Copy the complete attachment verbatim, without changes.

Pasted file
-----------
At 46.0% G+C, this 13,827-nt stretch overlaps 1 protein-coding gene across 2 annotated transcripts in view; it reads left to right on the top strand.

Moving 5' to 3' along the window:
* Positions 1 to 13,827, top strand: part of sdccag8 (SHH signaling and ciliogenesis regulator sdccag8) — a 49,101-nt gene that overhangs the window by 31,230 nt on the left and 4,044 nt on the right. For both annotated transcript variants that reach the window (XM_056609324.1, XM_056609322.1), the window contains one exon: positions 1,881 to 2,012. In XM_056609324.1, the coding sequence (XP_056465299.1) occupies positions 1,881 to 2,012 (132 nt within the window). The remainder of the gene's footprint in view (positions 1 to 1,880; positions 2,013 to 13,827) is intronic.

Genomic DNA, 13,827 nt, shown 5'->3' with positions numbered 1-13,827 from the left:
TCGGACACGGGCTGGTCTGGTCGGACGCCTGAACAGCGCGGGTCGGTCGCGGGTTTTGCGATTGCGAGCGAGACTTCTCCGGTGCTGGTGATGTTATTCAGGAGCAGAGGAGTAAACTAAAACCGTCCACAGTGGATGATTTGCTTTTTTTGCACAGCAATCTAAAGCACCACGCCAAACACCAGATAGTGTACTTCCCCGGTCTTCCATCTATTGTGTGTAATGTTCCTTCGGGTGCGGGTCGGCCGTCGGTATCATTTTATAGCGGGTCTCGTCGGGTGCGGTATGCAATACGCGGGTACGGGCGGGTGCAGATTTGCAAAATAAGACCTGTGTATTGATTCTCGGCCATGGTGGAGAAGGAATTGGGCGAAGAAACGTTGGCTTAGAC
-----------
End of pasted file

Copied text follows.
At 46.0% G+C, this 13,827-nt stretch overlaps 1 protein-coding gene across 2 annotated transcripts in view; it reads left to right on the top strand.

Moving 5' to 3' along the window:
* Positions 1 to 13,827, top strand: part of sdccag8 (SHH signaling and ciliogenesis regulator sdccag8) — a 49,101-nt gene that overhangs the window by 31,230 nt on the left and 4,044 nt on the right. For both annotated transcript variants that reach the window (XM_056609324.1, XM_056609322.1), the window contains one exon: positions 1,881 to 2,012. In XM_056609324.1, the coding sequence (XP_056465299.1) occupies positions 1,881 to 2,012 (132 nt within the window). The remainder of the gene's footprint in view (positions 1 to 1,880; positions 2,013 to 13,827) is intronic.

Genomic DNA, 13,827 nt, shown 5'->3' with positions numbered 1-13,827 from the left:
TCGGACACGGGCTGGTCTGGTCGGACGCCTGAACAGCGCGGGTCGGTCGCGGGTTTTGCGATTGCGAGCGAGACTTCTCCGGTGCTGGTGATGTTATTCAGGAGCAGAGGAGTAAACTAAAACCGTCCACAGTGGATGATTTGCTTTTTTTGCACAGCAATCTAAAGCACCACGCCAAACACCAGATAGTGTACTTCCCCGGTCTTCCATCTATTGTGTGTAATGTTCCTTCGGGTGCGGGTCGGCCGTCGGTATCATTTTATAGCGGGTCTCGTCGGGTGCGGTATGCAATACGCGGGTACGGGCGGGTGCAGATTTGCAAAATAAGACCTGTGTATTGATTCTCGGCCATGGTGGAGAAGGAATTGGGCGAAGAAACGTTGGCTTAGAC